Writer. Peanut butter and chocolate enthusiast.

The Staircase of Success

For some people, success comes in bursts.

They get a sudden promotion, or they have an article go viral, or they have a business opportunity explode. And just like that, their results are turbocharged.

For others, success comes more incrementally.

They take one step, then another , and then another, like they’re climbing a staircase. And if they’re smart, they don’t take too long a break on the next landing.

It’s important to note that success doesn’t come easier to one group over the other, and it doesn’t come for free; it just happens at different rates — as long as each person is willing to put in the work.

At least, that’s what I’ve been trying to convince myself of today, as I fall in the latter category.

My path toward success has been a staircase littered with far too many landings.

As a writer, my goal is not only to improve my writing skills — which I’ve been focusing on by publishing every day — but to build an audience.

And as I’ve learned from the experts, the best way to do that is to build a subscriber email list.

That’s a more challenging task, because at some point, it’s out of my control.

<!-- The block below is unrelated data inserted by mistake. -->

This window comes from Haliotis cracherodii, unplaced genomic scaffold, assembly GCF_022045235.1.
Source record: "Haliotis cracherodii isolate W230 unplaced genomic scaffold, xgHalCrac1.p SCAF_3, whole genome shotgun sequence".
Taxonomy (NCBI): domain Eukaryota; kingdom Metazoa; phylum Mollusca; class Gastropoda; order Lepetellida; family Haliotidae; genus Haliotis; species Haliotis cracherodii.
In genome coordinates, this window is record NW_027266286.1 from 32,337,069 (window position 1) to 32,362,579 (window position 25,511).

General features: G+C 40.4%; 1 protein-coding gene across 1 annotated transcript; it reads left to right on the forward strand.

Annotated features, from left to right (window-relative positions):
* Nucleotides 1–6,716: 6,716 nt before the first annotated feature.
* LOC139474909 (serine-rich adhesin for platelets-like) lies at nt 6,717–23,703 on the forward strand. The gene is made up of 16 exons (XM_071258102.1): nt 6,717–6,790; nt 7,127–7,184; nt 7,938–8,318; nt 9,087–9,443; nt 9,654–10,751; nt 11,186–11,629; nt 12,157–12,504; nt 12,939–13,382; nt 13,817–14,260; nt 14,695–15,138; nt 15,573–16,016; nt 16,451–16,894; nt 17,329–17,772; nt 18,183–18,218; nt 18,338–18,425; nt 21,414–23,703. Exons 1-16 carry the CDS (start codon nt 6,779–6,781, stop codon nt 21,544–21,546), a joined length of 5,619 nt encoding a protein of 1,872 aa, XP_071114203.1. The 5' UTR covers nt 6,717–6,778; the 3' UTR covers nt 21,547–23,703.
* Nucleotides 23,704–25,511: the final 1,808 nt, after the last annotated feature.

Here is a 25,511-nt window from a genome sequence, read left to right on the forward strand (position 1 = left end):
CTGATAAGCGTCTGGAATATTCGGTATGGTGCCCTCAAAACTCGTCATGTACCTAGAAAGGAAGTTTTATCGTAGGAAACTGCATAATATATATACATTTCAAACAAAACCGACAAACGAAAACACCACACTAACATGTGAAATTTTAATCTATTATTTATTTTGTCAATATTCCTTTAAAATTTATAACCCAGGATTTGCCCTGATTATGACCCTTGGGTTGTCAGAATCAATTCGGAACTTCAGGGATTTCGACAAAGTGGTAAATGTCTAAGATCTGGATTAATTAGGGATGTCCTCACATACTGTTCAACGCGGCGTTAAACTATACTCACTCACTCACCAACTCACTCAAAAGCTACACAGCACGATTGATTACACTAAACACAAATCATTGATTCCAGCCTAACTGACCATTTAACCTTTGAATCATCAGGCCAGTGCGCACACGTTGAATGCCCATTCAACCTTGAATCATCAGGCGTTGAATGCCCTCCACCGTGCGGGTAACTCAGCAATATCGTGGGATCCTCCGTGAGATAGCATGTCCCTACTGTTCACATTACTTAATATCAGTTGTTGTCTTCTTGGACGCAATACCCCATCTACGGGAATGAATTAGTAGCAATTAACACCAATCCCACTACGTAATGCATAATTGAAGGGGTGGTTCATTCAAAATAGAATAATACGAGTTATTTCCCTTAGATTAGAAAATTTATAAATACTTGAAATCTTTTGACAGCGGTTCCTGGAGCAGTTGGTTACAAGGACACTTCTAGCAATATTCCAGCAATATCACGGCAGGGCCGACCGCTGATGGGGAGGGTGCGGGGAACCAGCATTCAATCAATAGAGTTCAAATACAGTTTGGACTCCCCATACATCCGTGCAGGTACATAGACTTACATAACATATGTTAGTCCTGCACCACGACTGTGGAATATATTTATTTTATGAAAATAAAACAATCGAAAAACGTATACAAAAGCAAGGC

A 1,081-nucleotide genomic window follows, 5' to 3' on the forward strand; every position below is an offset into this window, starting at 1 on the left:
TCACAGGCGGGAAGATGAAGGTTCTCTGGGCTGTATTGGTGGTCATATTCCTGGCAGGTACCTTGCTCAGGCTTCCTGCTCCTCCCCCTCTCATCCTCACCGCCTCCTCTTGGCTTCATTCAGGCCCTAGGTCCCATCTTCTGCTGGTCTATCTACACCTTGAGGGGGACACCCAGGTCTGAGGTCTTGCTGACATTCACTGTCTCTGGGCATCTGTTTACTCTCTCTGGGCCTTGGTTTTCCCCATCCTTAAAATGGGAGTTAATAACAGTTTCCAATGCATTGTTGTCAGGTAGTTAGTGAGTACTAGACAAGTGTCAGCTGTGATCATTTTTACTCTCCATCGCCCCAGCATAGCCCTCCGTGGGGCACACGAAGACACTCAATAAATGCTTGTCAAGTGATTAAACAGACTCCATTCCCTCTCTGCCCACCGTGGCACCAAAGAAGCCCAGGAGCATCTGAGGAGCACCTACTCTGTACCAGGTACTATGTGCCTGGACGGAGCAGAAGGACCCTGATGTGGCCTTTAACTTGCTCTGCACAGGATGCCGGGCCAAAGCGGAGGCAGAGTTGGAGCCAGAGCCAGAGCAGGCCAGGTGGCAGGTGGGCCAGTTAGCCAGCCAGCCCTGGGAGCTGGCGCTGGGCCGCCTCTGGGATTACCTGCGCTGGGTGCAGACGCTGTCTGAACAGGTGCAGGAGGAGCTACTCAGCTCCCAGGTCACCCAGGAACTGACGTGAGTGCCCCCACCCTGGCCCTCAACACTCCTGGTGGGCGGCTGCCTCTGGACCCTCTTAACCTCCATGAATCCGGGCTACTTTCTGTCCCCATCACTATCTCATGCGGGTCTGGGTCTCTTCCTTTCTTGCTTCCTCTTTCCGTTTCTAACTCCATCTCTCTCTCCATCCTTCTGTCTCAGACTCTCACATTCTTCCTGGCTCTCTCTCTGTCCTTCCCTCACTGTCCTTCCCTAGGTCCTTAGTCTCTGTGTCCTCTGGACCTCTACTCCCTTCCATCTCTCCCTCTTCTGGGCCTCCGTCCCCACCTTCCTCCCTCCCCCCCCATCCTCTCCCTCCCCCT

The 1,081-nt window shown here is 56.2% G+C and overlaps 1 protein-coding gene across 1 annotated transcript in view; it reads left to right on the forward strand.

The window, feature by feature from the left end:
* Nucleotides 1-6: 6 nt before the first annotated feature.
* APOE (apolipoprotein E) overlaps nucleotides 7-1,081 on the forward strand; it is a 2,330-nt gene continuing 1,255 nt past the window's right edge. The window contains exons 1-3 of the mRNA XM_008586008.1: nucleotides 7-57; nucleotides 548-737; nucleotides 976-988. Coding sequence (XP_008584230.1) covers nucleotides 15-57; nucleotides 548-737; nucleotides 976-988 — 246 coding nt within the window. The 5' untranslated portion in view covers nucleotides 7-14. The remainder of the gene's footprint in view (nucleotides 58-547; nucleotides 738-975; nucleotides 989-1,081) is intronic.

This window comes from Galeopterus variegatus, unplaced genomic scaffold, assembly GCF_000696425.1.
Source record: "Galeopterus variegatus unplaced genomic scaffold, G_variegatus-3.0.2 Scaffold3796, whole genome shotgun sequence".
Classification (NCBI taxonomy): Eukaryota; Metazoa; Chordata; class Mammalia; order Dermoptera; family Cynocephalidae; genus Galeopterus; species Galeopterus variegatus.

You can lead a horse to water, but you can’t make it sign up for your website.

To keep me on task, I added an extension to Google Chrome that allows me to set a targeted goal of subscribers. Every time I open a new browser tab, the extension displays that goal, set against the number of current subscribers I have.

There’s no ambiguity about where I am and where I need/want to go.

Over the last little bit, it’s been fun to see that “Current Subscribers” number steadily tick up. Actually, it’s been more than fun; it’s been validating.

But this morning, after a couple days away, I optimistically opened my browser — only to see that that number had gone down.

Two steps up; one step down.

Thankfully, it wasn’t by much. But I still felt its impact. I’ve had enough of an issue with standing still; I don’t need to ratchet up the degree of difficulty by moving backward.

But after absorbing the punch and trying to laugh it off, it hit me that there was only one thing I could do to make the situation (and myself feel) better:

Open a new tab and write this article.


This originally appeared on 100 Naked Words.

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